One of the many massacres carried out by the Turks at Kavak were also attested to by the naval commanders, who wrote of the eyewitness accounts by Italians who saw 2,950 Greek men arrested in Samsun. Forced to march inland, some of the men arrived at Kavak and were subjected to a barrage of gunfire that went on for two hours. Others that had belonged to the original group arrived, naked, at Kavak, having been stripped of all of their clothes. A “third party was terribly massacred and mutilated by the hordes of Osman Agha, even before their arrival at Kavak, at the foot of Mahmoud Dag,” according to the eyewitness.
In July, further depredations were recorded by the officers of the Overton, which stated that “more than 70 villages in the environs of Bafra, which were not destroyed after the armistice, have now been burnt and only ruins remains; the inhabitants have been exterminated.”
Greek genocide documented by US Navy personnel
In yet another atrocious episode, Osman Agha’s men torched the village of Ada, burning many of its inhabitants alive and shooting those who were able to escape. “More than 3,500 persons succumbed to this death by fire and steel,” according to the records.
While smoke from burning villages rose over the horizon nearly every day and was remarked upon by the officers, none of their dispatches were acted upon by the US government as they continued to observe a strict neutrality.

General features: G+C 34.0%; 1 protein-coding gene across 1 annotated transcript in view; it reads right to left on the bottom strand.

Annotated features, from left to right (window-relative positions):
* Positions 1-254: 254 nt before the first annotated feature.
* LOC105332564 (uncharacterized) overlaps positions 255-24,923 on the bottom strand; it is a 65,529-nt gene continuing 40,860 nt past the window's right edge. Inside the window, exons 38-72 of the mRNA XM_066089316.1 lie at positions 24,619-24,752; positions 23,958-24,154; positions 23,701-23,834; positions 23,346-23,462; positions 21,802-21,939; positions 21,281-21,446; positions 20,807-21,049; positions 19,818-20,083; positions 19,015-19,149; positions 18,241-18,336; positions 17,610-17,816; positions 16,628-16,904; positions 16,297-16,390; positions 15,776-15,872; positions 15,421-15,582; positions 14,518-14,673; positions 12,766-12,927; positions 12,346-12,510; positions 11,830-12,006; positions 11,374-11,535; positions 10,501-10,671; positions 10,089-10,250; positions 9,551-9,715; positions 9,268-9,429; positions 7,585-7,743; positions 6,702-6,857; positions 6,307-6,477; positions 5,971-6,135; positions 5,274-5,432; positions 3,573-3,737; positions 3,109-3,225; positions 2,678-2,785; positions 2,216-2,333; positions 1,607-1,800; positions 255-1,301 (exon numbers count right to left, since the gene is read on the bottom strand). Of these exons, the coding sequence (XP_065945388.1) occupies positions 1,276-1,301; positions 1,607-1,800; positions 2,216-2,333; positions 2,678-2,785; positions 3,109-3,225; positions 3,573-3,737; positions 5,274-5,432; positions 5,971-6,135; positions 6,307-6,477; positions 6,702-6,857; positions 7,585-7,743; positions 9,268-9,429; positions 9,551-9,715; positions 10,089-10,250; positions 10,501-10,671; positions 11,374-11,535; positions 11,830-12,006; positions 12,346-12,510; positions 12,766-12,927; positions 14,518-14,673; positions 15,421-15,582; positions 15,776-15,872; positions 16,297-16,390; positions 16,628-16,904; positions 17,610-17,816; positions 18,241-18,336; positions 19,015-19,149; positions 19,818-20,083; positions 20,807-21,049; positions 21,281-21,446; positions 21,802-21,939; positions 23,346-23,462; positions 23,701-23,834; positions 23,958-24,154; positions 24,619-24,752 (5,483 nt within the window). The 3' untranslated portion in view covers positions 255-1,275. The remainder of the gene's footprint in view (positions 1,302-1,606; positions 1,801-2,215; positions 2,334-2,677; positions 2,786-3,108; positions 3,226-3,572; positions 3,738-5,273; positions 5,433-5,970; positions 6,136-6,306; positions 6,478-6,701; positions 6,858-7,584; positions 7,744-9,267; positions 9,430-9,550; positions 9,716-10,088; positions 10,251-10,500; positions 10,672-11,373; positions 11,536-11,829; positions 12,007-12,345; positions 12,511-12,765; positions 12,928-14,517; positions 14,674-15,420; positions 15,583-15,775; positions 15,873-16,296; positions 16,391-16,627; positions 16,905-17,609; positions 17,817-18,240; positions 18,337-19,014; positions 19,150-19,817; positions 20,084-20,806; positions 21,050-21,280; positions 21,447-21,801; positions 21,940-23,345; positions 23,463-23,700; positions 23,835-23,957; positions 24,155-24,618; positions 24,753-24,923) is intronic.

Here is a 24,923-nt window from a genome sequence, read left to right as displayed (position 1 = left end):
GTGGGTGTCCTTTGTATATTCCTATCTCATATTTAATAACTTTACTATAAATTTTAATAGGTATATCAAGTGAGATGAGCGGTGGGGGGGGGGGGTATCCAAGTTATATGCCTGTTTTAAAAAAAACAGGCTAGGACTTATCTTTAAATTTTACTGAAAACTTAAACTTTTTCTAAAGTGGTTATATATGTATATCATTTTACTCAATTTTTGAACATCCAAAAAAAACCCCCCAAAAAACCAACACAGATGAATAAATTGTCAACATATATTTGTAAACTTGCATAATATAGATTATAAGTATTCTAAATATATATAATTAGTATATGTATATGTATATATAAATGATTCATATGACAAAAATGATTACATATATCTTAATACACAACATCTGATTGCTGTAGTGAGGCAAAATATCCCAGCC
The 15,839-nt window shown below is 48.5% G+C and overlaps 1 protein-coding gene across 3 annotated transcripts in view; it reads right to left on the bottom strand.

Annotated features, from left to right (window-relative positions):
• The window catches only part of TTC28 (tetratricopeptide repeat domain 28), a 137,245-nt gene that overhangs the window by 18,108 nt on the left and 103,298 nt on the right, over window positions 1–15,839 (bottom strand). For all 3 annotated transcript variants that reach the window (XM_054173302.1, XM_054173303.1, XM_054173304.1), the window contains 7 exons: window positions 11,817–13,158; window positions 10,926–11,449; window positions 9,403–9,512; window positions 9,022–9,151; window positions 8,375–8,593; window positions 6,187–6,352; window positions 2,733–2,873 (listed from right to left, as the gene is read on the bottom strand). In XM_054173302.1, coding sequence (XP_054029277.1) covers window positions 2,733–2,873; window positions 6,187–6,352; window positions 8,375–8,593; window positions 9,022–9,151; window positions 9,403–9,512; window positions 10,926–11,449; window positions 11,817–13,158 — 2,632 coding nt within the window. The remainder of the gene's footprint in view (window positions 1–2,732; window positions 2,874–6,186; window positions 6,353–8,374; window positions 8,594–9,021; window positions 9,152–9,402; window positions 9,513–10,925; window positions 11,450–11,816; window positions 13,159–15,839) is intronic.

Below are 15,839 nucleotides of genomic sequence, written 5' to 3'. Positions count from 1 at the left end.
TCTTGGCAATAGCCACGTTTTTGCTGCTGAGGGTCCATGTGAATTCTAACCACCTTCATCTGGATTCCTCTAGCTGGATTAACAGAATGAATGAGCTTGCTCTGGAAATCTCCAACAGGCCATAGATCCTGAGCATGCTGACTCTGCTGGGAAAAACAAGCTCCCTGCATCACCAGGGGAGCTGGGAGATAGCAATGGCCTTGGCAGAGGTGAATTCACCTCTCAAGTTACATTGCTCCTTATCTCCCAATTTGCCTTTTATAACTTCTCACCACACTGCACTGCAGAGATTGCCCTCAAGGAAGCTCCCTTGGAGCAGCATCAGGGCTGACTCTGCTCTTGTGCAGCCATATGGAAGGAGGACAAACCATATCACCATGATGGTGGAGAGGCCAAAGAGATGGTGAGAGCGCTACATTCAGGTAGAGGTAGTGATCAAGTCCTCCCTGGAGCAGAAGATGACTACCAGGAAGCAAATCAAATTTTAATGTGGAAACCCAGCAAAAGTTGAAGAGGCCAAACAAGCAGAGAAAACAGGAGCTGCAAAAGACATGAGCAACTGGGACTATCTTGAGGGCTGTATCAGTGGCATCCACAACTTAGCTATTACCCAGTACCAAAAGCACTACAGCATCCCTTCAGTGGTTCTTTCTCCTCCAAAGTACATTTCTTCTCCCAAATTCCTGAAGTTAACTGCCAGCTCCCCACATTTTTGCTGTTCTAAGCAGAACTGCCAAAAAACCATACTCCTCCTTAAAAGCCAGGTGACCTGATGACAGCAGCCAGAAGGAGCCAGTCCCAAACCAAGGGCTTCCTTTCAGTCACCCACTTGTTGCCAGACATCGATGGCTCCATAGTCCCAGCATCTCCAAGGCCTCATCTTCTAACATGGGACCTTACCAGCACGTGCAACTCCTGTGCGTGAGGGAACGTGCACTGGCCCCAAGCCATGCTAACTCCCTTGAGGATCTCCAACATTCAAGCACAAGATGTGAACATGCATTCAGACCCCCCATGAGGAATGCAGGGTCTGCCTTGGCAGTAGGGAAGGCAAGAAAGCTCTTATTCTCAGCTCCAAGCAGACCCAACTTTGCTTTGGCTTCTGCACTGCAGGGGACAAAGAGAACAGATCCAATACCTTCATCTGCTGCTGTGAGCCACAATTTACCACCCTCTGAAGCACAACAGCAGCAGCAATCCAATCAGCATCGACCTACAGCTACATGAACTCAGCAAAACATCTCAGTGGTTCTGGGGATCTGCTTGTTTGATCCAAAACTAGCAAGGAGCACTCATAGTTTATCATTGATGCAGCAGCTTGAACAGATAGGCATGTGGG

Relief workers afraid of expulsion if truth came out
On May 31, 1922, a long article describing Turkish atrocities in Trebizond was published by the Christian Science Monitor, adding to the piecemeal story coming out of the region, and allowing the American public to at last get a glimpse of the horrors that were taking place there. This appears to be one of the first times the American public had been notified about the atrocities that were ongoing in Asia Minor.
The extraordinarily difficult situation is highlighted by the fact that the Near East Relief director in Samsun himself reported what were called “frightful” Turkish atrocities in Trebizond — but asked that the report be kept under wraps for fear that the Turkish authorities would simply deport all the NER workers, making the situation even more difficult.
Meanwhile, the atrocities that were part of the Greek genocide of Asia Minor continued unabated. On Jun 18, 1922 the Fox’s Leiutenant Commander Webb Trammell reported in the records of the ship an extremely disturbing incident which had occurred in the village of Livadia outside Trebizond. The story was told to him by a Mr. J.H. Crutcher of Near East Relief.